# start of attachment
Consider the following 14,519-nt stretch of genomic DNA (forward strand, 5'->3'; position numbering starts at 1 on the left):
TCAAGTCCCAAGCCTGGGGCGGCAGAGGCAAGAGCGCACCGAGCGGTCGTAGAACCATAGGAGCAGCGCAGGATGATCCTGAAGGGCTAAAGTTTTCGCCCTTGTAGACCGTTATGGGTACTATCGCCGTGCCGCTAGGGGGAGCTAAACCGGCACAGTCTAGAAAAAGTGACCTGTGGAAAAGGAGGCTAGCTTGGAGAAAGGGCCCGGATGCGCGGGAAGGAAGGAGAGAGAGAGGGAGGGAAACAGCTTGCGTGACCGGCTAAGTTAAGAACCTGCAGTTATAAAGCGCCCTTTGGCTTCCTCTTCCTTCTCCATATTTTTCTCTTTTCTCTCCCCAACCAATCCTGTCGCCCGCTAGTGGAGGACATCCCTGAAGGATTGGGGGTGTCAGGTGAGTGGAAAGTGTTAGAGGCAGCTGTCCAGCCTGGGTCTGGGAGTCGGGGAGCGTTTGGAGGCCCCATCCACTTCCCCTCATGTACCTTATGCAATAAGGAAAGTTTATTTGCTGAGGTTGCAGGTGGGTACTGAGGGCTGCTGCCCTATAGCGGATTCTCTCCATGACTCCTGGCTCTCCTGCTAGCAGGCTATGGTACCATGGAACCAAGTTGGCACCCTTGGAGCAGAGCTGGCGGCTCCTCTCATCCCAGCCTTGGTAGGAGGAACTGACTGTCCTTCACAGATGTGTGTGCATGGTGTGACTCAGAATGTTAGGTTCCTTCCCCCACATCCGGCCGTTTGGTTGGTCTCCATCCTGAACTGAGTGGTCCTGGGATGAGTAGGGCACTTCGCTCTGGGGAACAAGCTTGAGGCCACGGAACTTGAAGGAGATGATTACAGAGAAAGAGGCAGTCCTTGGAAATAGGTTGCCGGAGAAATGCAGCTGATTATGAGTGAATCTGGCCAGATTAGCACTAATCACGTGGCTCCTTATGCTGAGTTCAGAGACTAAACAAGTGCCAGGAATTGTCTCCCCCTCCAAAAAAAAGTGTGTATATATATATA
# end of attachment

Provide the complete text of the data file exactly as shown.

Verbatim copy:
Consider the following 14,519-nt stretch of genomic DNA (forward strand, 5'->3'; position numbering starts at 1 on the left):
TCAAGTCCCAAGCCTGGGGCGGCAGAGGCAAGAGCGCACCGAGCGGTCGTAGAACCATAGGAGCAGCGCAGGATGATCCTGAAGGGCTAAAGTTTTCGCCCTTGTAGACCGTTATGGGTACTATCGCCGTGCCGCTAGGGGGAGCTAAACCGGCACAGTCTAGAAAAAGTGACCTGTGGAAAAGGAGGCTAGCTTGGAGAAAGGGCCCGGATGCGCGGGAAGGAAGGAGAGAGAGAGGGAGGGAAACAGCTTGCGTGACCGGCTAAGTTAAGAACCTGCAGTTATAAAGCGCCCTTTGGCTTCCTCTTCCTTCTCCATATTTTTCTCTTTTCTCTCCCCAACCAATCCTGTCGCCCGCTAGTGGAGGACATCCCTGAAGGATTGGGGGTGTCAGGTGAGTGGAAAGTGTTAGAGGCAGCTGTCCAGCCTGGGTCTGGGAGTCGGGGAGCGTTTGGAGGCCCCATCCACTTCCCCTCATGTACCTTATGCAATAAGGAAAGTTTATTTGCTGAGGTTGCAGGTGGGTACTGAGGGCTGCTGCCCTATAGCGGATTCTCTCCATGACTCCTGGCTCTCCTGCTAGCAGGCTATGGTACCATGGAACCAAGTTGGCACCCTTGGAGCAGAGCTGGCGGCTCCTCTCATCCCAGCCTTGGTAGGAGGAACTGACTGTCCTTCACAGATGTGTGTGCATGGTGTGACTCAGAATGTTAGGTTCCTTCCCCCACATCCGGCCGTTTGGTTGGTCTCCATCCTGAACTGAGTGGTCCTGGGATGAGTAGGGCACTTCGCTCTGGGGAACAAGCTTGAGGCCACGGAACTTGAAGGAGATGATTACAGAGAAAGAGGCAGTCCTTGGAAATAGGTTGCCGGAGAAATGCAGCTGATTATGAGTGAATCTGGCCAGATTAGCACTAATCACGTGGCTCCTTATGCTGAGTTCAGAGACTAAACAAGTGCCAGGAATTGTCTCCCCCTCCAAAAAAAAGTGTGTATATATATATA